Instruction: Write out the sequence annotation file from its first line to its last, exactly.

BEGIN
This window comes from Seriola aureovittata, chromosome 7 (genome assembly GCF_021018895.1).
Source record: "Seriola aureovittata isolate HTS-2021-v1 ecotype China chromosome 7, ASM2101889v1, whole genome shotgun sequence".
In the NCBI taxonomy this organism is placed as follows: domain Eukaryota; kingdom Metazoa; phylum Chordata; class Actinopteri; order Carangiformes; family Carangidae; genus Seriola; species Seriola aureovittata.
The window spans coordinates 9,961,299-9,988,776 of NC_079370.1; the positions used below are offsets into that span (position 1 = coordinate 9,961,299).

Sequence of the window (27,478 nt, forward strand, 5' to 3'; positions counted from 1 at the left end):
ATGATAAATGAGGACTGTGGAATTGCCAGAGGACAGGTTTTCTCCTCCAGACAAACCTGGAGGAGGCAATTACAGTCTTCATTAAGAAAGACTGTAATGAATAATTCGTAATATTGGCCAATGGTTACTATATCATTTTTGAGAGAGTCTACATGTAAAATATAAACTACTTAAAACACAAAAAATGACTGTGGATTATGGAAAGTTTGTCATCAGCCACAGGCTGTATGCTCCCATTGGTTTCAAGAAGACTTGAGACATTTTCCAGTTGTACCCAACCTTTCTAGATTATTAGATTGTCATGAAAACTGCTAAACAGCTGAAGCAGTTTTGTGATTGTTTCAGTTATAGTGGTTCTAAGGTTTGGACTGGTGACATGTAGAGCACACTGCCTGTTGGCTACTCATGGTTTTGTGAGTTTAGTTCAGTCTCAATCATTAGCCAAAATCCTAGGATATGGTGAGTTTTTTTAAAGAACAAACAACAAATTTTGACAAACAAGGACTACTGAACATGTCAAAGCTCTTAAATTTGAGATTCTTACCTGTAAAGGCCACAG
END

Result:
This window comes from Seriola aureovittata, chromosome 7 (genome assembly GCF_021018895.1).
Source record: "Seriola aureovittata isolate HTS-2021-v1 ecotype China chromosome 7, ASM2101889v1, whole genome shotgun sequence".
In the NCBI taxonomy this organism is placed as follows: domain Eukaryota; kingdom Metazoa; phylum Chordata; class Actinopteri; order Carangiformes; family Carangidae; genus Seriola; species Seriola aureovittata.
The window spans coordinates 9,961,299-9,988,776 of NC_079370.1; the positions used below are offsets into that span (position 1 = coordinate 9,961,299).

Sequence of the window (27,478 nt, forward strand, 5' to 3'; positions counted from 1 at the left end):
ATGATAAATGAGGACTGTGGAATTGCCAGAGGACAGGTTTTCTCCTCCAGACAAACCTGGAGGAGGCAATTACAGTCTTCATTAAGAAAGACTGTAATGAATAATTCGTAATATTGGCCAATGGTTACTATATCATTTTTGAGAGAGTCTACATGTAAAATATAAACTACTTAAAACACAAAAAATGACTGTGGATTATGGAAAGTTTGTCATCAGCCACAGGCTGTATGCTCCCATTGGTTTCAAGAAGACTTGAGACATTTTCCAGTTGTACCCAACCTTTCTAGATTATTAGATTGTCATGAAAACTGCTAAACAGCTGAAGCAGTTTTGTGATTGTTTCAGTTATAGTGGTTCTAAGGTTTGGACTGGTGACATGTAGAGCACACTGCCTGTTGGCTACTCATGGTTTTGTGAGTTTAGTTCAGTCTCAATCATTAGCCAAAATCCTAGGATATGGTGAGTTTTTTTAAAGAACAAACAACAAATTTTGACAAACAAGGACTACTGAACATGTCAAAGCTCTTAAATTTGAGATTCTTACCTGTAAAGGCCACAG